In a live briefing Thursday night from the headquarters of the New York Police Department, Mayor Michael Bloomberg said that a terror threat against New York City is credible but not corroborated.
NYPD announced Thursday they will be increasing security around New York City as U.S. Intelligence officials picked up information about a possible terror attack on or near the 10th anniversary of 9/11.
Janice Fedarcyk, head of the FBI's New York office declined to provide details of the threat, including its origin.
Bloomberg said that while the threat is being taken seriously, New Yorkers should go about their business and "refuse to be intimidated."
"I plan to be on the subway tomorrow morning," he said.
He did, however, urge the public to remember that if they "see something, say something" and report any suspicious packages or activities.
Police Commissioner Raymond Kelly said he plans on increasing patrols and the towing of illegally parked cars. He said there will also be more bomb-sniffing dogs and increased security on bridges and tunnels, according to the Associated Press.
Kelly said that there will be increased bag checks on the subway as well as additional vehicle check points.
"As we know from intelligence gathered from the Osama bin Laden raid, Al Qaeda has shown an interest in important dates and anniversaries, such as 9/11," Department of Homeland Security spokesman Matt Chandler said in a statement. "In this instance, it's accurate that there is specific, credible but unconfirmed threat information."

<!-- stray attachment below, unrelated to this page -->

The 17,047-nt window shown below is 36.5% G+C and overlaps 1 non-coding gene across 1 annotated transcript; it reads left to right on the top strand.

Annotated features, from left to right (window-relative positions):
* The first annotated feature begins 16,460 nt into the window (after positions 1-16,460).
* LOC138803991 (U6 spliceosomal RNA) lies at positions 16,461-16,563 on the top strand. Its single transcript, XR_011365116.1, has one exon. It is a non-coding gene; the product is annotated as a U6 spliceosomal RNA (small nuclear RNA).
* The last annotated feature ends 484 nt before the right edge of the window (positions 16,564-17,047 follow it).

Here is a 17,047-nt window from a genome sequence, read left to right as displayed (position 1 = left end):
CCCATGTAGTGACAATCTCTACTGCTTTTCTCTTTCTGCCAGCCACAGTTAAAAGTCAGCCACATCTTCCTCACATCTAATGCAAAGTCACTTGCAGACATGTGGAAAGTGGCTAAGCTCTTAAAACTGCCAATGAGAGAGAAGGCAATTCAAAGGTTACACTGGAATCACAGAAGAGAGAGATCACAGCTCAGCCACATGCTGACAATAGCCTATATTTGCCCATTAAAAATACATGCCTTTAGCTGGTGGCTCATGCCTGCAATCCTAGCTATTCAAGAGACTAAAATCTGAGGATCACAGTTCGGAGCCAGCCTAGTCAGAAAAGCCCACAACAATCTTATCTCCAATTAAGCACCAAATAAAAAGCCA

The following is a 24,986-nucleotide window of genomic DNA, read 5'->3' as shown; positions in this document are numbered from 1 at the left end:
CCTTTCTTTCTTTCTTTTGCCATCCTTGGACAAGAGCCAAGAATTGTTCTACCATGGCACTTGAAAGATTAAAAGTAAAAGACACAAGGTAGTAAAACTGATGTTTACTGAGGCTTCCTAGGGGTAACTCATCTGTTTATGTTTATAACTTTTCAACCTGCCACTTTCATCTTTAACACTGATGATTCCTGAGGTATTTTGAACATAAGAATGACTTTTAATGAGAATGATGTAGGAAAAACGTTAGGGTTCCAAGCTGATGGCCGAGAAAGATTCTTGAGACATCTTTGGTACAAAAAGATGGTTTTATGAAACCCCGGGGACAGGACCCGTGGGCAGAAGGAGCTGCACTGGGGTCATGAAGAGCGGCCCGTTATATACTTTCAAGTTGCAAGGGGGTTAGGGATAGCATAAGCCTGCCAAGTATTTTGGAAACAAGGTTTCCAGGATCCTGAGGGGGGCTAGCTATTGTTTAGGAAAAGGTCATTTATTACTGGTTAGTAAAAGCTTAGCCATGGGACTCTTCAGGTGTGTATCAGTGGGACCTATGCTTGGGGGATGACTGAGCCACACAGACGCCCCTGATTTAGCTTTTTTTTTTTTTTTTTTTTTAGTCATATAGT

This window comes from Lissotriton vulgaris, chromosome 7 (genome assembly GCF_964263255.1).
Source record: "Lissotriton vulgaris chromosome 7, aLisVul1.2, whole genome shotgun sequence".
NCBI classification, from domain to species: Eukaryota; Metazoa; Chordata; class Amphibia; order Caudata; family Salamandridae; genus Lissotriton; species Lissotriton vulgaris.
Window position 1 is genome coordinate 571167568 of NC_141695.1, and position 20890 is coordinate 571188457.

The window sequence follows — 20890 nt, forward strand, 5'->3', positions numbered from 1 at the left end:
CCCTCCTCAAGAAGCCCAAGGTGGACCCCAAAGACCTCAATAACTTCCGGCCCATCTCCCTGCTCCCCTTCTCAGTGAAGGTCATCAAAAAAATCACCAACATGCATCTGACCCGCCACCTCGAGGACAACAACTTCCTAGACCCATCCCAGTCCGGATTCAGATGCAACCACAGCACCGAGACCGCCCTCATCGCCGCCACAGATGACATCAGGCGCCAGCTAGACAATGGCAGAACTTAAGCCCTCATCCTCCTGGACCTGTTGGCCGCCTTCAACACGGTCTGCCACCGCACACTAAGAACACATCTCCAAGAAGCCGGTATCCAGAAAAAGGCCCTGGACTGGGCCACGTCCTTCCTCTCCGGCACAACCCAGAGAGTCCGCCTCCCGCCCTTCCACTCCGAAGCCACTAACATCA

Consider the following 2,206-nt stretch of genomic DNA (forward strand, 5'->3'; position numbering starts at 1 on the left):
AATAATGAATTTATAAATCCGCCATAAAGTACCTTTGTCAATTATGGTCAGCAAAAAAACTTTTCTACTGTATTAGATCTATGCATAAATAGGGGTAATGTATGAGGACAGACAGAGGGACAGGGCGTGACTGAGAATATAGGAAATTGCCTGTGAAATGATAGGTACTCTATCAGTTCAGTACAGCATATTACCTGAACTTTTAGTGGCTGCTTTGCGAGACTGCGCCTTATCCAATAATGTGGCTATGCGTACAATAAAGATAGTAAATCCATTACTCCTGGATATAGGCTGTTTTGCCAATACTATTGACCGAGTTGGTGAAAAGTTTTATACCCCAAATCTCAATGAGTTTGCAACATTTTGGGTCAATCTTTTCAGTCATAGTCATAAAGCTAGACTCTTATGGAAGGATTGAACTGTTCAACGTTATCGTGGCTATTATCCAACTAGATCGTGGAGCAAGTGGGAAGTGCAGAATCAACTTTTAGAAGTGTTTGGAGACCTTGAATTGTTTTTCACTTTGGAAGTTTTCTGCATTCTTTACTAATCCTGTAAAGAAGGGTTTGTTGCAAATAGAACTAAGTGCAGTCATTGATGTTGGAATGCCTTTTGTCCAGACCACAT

Governor Andrew Cuomo released a statement Thursday stating that law enforcement agencies were in constant contact with federal and local agencies.
"All New Yorkers should be cautious and aware as we prepare to commemorate the 9/11 anniversary," he said. "However, there is no reason to panic or allow our spirit of freedom to dampened as we get ready to celebrate the opening of the Ground Zero site this weekend."
President Barack Obama and former President George W.Bush are set to attend the official 9/11 ceremony at Ground Zero on Sunday, and security was already expected to be tight downtown.
“We have pulled together as a country, and I think one of the things we’ve learned is that if we can get rid of the partisanship and focus on working together, this country – and I think this City in particular – is able to do anything," Bloomberg concluded his speech.